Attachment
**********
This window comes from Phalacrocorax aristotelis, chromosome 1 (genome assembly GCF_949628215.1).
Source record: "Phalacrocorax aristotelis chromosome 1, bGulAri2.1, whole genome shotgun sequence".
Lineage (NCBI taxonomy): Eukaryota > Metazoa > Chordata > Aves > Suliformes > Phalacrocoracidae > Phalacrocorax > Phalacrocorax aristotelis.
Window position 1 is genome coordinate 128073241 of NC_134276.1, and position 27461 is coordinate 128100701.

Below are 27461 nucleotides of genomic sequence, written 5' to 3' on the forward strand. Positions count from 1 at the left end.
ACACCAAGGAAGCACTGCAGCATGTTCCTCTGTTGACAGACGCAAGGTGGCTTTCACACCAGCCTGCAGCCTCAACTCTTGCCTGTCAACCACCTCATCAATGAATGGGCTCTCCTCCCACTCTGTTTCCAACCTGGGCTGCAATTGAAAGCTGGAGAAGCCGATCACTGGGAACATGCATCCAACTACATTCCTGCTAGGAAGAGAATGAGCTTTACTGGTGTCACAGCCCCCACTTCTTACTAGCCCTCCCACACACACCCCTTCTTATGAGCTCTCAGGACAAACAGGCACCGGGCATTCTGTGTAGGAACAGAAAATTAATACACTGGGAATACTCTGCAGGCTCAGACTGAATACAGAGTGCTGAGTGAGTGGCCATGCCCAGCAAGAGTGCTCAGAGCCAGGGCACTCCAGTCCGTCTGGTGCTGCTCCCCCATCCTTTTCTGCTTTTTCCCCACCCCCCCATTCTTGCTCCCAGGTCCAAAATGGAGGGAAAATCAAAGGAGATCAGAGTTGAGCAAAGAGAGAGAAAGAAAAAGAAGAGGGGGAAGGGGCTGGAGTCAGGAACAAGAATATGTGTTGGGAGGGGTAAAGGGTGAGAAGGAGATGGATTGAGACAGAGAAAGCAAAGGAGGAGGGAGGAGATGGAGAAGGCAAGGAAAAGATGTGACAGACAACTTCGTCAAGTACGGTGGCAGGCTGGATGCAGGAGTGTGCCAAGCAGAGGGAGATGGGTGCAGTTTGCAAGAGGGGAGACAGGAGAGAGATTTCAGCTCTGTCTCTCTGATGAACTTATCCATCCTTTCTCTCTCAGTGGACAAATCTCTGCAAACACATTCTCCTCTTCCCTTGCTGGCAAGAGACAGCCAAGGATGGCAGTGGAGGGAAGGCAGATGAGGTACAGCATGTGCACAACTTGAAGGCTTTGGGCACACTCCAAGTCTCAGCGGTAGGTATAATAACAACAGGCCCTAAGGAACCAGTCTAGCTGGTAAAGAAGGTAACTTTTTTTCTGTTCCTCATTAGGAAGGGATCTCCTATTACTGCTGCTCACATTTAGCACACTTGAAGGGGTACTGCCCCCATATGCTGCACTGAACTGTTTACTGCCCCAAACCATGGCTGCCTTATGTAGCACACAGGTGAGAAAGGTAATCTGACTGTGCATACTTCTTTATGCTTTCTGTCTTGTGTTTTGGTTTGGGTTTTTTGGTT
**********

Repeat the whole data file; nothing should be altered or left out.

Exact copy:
This window comes from Phalacrocorax aristotelis, chromosome 1 (genome assembly GCF_949628215.1).
Source record: "Phalacrocorax aristotelis chromosome 1, bGulAri2.1, whole genome shotgun sequence".
Lineage (NCBI taxonomy): Eukaryota > Metazoa > Chordata > Aves > Suliformes > Phalacrocoracidae > Phalacrocorax > Phalacrocorax aristotelis.
Window position 1 is genome coordinate 128073241 of NC_134276.1, and position 27461 is coordinate 128100701.

Below are 27461 nucleotides of genomic sequence, written 5' to 3' on the forward strand. Positions count from 1 at the left end.
ACACCAAGGAAGCACTGCAGCATGTTCCTCTGTTGACAGACGCAAGGTGGCTTTCACACCAGCCTGCAGCCTCAACTCTTGCCTGTCAACCACCTCATCAATGAATGGGCTCTCCTCCCACTCTGTTTCCAACCTGGGCTGCAATTGAAAGCTGGAGAAGCCGATCACTGGGAACATGCATCCAACTACATTCCTGCTAGGAAGAGAATGAGCTTTACTGGTGTCACAGCCCCCACTTCTTACTAGCCCTCCCACACACACCCCTTCTTATGAGCTCTCAGGACAAACAGGCACCGGGCATTCTGTGTAGGAACAGAAAATTAATACACTGGGAATACTCTGCAGGCTCAGACTGAATACAGAGTGCTGAGTGAGTGGCCATGCCCAGCAAGAGTGCTCAGAGCCAGGGCACTCCAGTCCGTCTGGTGCTGCTCCCCCATCCTTTTCTGCTTTTTCCCCACCCCCCCATTCTTGCTCCCAGGTCCAAAATGGAGGGAAAATCAAAGGAGATCAGAGTTGAGCAAAGAGAGAGAAAGAAAAAGAAGAGGGGGAAGGGGCTGGAGTCAGGAACAAGAATATGTGTTGGGAGGGGTAAAGGGTGAGAAGGAGATGGATTGAGACAGAGAAAGCAAAGGAGGAGGGAGGAGATGGAGAAGGCAAGGAAAAGATGTGACAGACAACTTCGTCAAGTACGGTGGCAGGCTGGATGCAGGAGTGTGCCAAGCAGAGGGAGATGGGTGCAGTTTGCAAGAGGGGAGACAGGAGAGAGATTTCAGCTCTGTCTCTCTGATGAACTTATCCATCCTTTCTCTCTCAGTGGACAAATCTCTGCAAACACATTCTCCTCTTCCCTTGCTGGCAAGAGACAGCCAAGGATGGCAGTGGAGGGAAGGCAGATGAGGTACAGCATGTGCACAACTTGAAGGCTTTGGGCACACTCCAAGTCTCAGCGGTAGGTATAATAACAACAGGCCCTAAGGAACCAGTCTAGCTGGTAAAGAAGGTAACTTTTTTTCTGTTCCTCATTAGGAAGGGATCTCCTATTACTGCTGCTCACATTTAGCACACTTGAAGGGGTACTGCCCCCATATGCTGCACTGAACTGTTTACTGCCCCAAACCATGGCTGCCTTATGTAGCACACAGGTGAGAAAGGTAATCTGACTGTGCATACTTCTTTATGCTTTCTGTCTTGTGTTTTGGTTTGGGTTTTTTGGTT